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Is Trump using Taiwan as a China bargaining chip?

Following surprise phone call, officials ask whether president-elect is looking to increase leverage

by: Geoff Dyer in Washington

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Three days after Donald Trump’s surprise phone call with Taiwanese president Tsai Ing-wen, Washington officials are still deciphering what it means. Here are the four main questions.

Is Trump preparing to shred US policy on Taiwan?

That depends who you ask. Vice-president elect Mike Pence said on Sunday that the conversation was nothing more than a “courtesy call”. Anthony Scaramucci, an aide to Mr Trump, said on Monday that “this is not a deviation in US policy”.

But Stephen Moore, an economic adviser to Mr Trump, insisted that Taiwan deserved greater American support because of its democratic system. “We oughta back our ally, and if China doesn’t like it, screw ‘em,” he told a radio station on Monday.

Mr Trump has tried to have it both ways. Initially playing down the call, on Sunday he linked it to Chinese policies on currency and the military build-up in the South China Sea.

Why would Trump want to change Taiwan policy?

Influential voices in conservative foreign policy circles have long called for the US to do more to support Taiwan.

They argue that it is China and not the US that has changed the status quo. A large part of China’s military build-up over the last two decades has been focused on preventing the US from intervening in a crisis over Taiwan — as it did in 1996. China has also stepped up efforts to isolate Taiwan diplomatically.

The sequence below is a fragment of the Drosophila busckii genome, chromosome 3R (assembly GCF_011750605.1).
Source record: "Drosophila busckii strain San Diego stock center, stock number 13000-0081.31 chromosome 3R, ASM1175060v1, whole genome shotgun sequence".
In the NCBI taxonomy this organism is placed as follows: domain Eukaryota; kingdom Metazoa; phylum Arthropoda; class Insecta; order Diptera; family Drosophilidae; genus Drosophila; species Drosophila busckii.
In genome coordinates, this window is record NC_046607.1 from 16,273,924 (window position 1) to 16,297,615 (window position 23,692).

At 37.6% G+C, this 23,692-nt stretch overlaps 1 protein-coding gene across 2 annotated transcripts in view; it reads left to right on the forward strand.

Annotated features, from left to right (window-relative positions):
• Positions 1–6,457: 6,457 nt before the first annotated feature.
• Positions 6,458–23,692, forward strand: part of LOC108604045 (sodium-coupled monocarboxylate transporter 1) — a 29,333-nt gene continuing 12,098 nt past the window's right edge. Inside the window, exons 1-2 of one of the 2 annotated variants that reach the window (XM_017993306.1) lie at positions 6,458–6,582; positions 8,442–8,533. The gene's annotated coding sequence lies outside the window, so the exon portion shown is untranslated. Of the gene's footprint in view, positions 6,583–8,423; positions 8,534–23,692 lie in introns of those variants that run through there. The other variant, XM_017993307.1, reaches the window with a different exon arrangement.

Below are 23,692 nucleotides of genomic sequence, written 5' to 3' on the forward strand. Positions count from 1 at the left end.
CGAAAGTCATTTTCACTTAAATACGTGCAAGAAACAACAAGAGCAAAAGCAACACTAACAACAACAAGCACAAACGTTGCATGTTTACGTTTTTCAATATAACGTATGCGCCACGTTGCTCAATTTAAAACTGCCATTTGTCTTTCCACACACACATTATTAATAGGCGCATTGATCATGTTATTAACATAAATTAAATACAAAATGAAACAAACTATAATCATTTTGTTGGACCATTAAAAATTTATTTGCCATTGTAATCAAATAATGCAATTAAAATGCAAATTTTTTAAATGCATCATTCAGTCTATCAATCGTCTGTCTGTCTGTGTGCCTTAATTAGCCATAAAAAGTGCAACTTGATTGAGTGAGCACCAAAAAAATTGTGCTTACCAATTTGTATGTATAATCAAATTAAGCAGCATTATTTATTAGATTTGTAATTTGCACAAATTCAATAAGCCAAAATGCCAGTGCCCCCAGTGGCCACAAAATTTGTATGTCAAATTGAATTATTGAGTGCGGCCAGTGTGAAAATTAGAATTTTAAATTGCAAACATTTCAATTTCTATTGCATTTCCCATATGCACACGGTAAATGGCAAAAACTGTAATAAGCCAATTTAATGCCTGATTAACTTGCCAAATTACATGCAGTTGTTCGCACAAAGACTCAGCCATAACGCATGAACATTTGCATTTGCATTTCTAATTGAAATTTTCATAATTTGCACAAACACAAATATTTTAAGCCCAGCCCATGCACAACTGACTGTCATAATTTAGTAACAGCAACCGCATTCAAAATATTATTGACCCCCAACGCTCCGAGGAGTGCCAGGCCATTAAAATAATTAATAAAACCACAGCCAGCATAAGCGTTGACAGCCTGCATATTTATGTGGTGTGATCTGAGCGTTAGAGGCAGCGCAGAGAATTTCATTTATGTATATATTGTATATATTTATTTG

The call “is a good start in restoring some balance to the relationship between the US, China and Taiwan”, says Daniel Blumenthal, a China specialist at the conservative American Enterprise Institute.

Mr Trump’s inner circle has strong Taiwan connections. Reince Priebus, the incoming White House chief of staff, has visited Taiwan twice in recent years, and Ed Feulner, the former president of Heritage, the conservative think-tank who is on the transition team, visited the island after the election.

Is the Taiwan move part of Trump’s “art of the deal”?

The other argument in Trump circles about the Taiwan call is that it was designed to establish more leverage over China. “He wants to negotiate a new deal with China. Obviously this call does what he said he is going to do. He wants to shake up China,” Michael Pillsbury, a former Pentagon official who has been advising the Trump team, told CNN on Monday.

But that is a gambit that carries its own risks. China has never renounced the use of force to settle the status of Taiwan. The danger is that Beijing reacts more aggressively if Mr Trump starts to take tough actions on trade, as he promised in the campaign. “It is a bit like using a baseball to swat a fly,” says Michael Auslin at the American Enterprise Institute. “If you want to get more leverage, I am not sure you achieve it by grabbing the third rail of Chinese politics.”

How will China react?

So far, China has decided on a wait-and-see approach. But there are plenty of things it could do if it thought a Trump administration was trying to move the goalposts on Taiwan.

Aside from Chinese military exercises around the island, Taiwanese executives could start to encounter problems in obtaining work permits in China or find their products being held up at Chinese ports. Beijing could quietly decline to implement the new sanctions on North Korea agreed at the UN last week.

One flashpoint could come next month when Ms Tsai is expected to transit in the US, according to the Taiwanese press, on her way back from a trip to Latin America. Beijing will be on edge for anything that seems at odds with diplomatic protocol. “Personnel is policy” is the daily motto of a Washington transfixed by the drama of the presidential transition: but when it comes to Taiwan, it is protocol that is policy.

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